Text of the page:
A jury has awarded $80m (£60.7m) to a man who claimed his use of a weed killer caused his cancer.
Edwin Hardeman blamed Bayer AG's glyphosate-based weed killer Roundup for his non-Hodgkin's lymphoma, the first of thousands of similar lawsuits the company faces.
Mr Hardeman, 70, told the court he used Roundup for years to deal with weeds and overgrowth at his home in San Francisco.
The jury in San Francisco federal court awarded him $5m in compensatory damages and $75m in punitive damages.
They found that Monsanto, which made Roundup and was sold to Bayer last year for $63bn (£47bn), had been negligent and failed to warn users about the cancer risk.
After the verdict, Mr Hardeman said he was "overwhelmed", adding: "It hasn't sunk in yet."
Bayer said it was disappointed with the verdict and would appeal.
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A spokesman said: "This verdict does not change the weight of over four decades of extensive science and the conclusions of regulators worldwide that support the safety of our glyphosate-based herbicides and that they are not carcinogenic."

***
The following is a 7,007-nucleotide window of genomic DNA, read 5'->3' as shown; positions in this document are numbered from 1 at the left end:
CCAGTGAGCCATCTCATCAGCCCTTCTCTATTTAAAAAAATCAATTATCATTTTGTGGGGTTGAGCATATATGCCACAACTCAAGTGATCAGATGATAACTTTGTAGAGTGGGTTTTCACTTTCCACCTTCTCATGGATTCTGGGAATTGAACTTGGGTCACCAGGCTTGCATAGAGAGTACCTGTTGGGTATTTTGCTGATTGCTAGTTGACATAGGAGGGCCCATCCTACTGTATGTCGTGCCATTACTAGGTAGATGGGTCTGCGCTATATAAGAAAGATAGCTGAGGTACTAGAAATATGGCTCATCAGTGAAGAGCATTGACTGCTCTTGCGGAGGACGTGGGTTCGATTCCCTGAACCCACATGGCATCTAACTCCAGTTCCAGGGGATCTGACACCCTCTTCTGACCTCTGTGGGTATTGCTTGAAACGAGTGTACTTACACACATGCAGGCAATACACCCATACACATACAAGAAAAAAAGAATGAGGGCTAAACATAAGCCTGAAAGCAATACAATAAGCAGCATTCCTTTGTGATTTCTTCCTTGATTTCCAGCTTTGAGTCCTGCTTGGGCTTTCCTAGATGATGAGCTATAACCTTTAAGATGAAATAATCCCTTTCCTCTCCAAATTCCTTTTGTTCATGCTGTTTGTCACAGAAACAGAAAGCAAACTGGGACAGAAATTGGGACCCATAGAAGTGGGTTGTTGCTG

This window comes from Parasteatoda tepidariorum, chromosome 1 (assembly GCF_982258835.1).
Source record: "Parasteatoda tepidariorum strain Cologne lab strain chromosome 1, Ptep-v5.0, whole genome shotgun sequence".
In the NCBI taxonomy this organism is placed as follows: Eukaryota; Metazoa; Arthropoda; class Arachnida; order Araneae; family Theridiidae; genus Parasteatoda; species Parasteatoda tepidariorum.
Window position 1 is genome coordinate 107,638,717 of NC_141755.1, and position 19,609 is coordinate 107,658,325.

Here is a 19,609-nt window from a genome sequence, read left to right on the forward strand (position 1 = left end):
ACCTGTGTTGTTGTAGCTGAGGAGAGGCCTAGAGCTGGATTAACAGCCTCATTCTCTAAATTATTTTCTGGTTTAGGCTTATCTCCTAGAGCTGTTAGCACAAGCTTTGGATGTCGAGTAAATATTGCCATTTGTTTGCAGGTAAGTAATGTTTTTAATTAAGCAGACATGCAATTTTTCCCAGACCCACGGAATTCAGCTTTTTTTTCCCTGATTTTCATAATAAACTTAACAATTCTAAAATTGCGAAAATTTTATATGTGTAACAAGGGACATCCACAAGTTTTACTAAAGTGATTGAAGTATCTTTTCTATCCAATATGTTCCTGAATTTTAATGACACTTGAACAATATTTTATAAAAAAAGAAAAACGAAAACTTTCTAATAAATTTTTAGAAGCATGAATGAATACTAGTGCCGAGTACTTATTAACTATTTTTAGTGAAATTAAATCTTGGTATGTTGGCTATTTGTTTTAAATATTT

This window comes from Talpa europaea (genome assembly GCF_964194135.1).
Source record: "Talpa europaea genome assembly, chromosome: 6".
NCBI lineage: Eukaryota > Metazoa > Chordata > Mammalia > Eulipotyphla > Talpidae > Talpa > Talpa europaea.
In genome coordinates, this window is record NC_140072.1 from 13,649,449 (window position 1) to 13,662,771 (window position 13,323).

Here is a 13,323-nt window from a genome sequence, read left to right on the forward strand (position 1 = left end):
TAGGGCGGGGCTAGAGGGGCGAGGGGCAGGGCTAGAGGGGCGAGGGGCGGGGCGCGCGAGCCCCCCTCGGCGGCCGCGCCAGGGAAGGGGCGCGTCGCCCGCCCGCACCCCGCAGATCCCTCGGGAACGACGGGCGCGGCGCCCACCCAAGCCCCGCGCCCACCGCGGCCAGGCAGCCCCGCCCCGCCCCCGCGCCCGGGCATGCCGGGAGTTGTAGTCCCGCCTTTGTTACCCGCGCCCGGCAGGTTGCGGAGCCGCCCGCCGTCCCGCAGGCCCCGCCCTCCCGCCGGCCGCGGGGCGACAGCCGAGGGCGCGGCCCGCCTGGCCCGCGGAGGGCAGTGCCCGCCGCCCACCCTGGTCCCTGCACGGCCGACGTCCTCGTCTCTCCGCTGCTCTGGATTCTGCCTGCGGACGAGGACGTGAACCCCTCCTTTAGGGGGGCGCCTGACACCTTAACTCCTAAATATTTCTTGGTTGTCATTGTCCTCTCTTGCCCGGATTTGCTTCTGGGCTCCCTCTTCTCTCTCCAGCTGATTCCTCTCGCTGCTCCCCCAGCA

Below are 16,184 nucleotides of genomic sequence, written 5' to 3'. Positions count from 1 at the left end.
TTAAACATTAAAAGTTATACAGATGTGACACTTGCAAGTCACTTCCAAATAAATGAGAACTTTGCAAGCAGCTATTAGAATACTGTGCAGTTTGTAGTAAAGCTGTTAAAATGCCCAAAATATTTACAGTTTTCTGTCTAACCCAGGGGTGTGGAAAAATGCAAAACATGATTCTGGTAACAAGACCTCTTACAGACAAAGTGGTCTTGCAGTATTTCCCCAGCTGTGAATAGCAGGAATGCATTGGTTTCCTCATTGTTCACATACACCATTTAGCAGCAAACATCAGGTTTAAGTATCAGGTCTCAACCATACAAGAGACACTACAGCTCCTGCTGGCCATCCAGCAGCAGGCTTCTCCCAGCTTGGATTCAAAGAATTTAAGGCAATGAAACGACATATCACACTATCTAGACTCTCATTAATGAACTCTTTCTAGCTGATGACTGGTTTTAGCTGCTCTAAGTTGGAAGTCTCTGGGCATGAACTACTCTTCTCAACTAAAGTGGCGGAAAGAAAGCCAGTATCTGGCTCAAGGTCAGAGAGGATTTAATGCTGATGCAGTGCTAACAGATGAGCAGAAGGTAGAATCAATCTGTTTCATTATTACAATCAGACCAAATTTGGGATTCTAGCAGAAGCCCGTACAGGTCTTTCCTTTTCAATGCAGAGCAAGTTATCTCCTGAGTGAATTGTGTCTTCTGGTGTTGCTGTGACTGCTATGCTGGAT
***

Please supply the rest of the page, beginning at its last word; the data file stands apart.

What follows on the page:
On 19 March, after more than four days of deliberation, a jury of six people found Roundup was a "substantial factor" in causing Mr Hardeman's cancer, news that sent Bayer's share price down by more than 12%.
A second trial was held before the same jury to determine liability and damages.
During this phase, Mr Hardeman's lawyers presented internal documents they said showed the company's efforts to influence scientists and regulators on the subject of safety.
After the verdict, one of his lawyers Jennifer Moore said: "Today, the jury sent a message loud and clear that companies should no longer put products on the market for anyone to buy without being truthful, without testing their product and without warning if it causes cancer."